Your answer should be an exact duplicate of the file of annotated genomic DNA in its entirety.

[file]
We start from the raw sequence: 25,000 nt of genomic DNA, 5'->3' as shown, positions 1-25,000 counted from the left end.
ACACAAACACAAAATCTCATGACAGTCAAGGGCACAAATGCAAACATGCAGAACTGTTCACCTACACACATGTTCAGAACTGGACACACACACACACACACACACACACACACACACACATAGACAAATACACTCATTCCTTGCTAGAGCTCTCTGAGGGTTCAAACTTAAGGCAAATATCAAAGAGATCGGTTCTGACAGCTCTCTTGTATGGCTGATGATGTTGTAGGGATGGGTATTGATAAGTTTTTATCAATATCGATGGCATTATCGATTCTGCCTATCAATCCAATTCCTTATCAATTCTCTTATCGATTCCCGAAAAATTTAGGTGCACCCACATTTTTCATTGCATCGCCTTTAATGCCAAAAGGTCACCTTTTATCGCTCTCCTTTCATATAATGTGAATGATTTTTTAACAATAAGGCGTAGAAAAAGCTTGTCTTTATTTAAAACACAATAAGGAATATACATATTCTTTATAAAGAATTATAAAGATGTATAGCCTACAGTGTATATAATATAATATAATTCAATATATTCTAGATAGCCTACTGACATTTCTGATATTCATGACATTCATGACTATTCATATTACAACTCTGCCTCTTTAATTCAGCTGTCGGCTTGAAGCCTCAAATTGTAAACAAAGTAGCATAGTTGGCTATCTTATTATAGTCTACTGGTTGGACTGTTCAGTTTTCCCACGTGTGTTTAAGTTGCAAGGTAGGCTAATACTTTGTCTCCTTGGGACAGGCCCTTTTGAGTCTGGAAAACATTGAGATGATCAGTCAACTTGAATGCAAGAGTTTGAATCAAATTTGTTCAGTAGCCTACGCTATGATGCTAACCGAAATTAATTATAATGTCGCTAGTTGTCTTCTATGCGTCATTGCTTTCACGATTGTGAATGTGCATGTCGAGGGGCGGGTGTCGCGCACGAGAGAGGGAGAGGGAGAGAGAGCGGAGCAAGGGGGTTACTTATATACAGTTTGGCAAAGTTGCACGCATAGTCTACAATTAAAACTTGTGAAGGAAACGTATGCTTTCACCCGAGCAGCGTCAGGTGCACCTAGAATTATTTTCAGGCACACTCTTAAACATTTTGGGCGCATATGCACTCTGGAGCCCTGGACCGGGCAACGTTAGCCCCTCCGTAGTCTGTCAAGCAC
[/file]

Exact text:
We start from the raw sequence: 25,000 nt of genomic DNA, 5'->3' as shown, positions 1-25,000 counted from the left end.
ACACAAACACAAAATCTCATGACAGTCAAGGGCACAAATGCAAACATGCAGAACTGTTCACCTACACACATGTTCAGAACTGGACACACACACACACACACACACACACACACACACACATAGACAAATACACTCATTCCTTGCTAGAGCTCTCTGAGGGTTCAAACTTAAGGCAAATATCAAAGAGATCGGTTCTGACAGCTCTCTTGTATGGCTGATGATGTTGTAGGGATGGGTATTGATAAGTTTTTATCAATATCGATGGCATTATCGATTCTGCCTATCAATCCAATTCCTTATCAATTCTCTTATCGATTCCCGAAAAATTTAGGTGCACCCACATTTTTCATTGCATCGCCTTTAATGCCAAAAGGTCACCTTTTATCGCTCTCCTTTCATATAATGTGAATGATTTTTTAACAATAAGGCGTAGAAAAAGCTTGTCTTTATTTAAAACACAATAAGGAATATACATATTCTTTATAAAGAATTATAAAGATGTATAGCCTACAGTGTATATAATATAATATAATTCAATATATTCTAGATAGCCTACTGACATTTCTGATATTCATGACATTCATGACTATTCATATTACAACTCTGCCTCTTTAATTCAGCTGTCGGCTTGAAGCCTCAAATTGTAAACAAAGTAGCATAGTTGGCTATCTTATTATAGTCTACTGGTTGGACTGTTCAGTTTTCCCACGTGTGTTTAAGTTGCAAGGTAGGCTAATACTTTGTCTCCTTGGGACAGGCCCTTTTGAGTCTGGAAAACATTGAGATGATCAGTCAACTTGAATGCAAGAGTTTGAATCAAATTTGTTCAGTAGCCTACGCTATGATGCTAACCGAAATTAATTATAATGTCGCTAGTTGTCTTCTATGCGTCATTGCTTTCACGATTGTGAATGTGCATGTCGAGGGGCGGGTGTCGCGCACGAGAGAGGGAGAGGGAGAGAGAGCGGAGCAAGGGGGTTACTTATATACAGTTTGGCAAAGTTGCACGCATAGTCTACAATTAAAACTTGTGAAGGAAACGTATGCTTTCACCCGAGCAGCGTCAGGTGCACCTAGAATTATTTTCAGGCACACTCTTAAACATTTTGGGCGCATATGCACTCTGGAGCCCTGGACCGGGCAACGTTAGCCCCTCCGTAGTCTGTCAAGCAC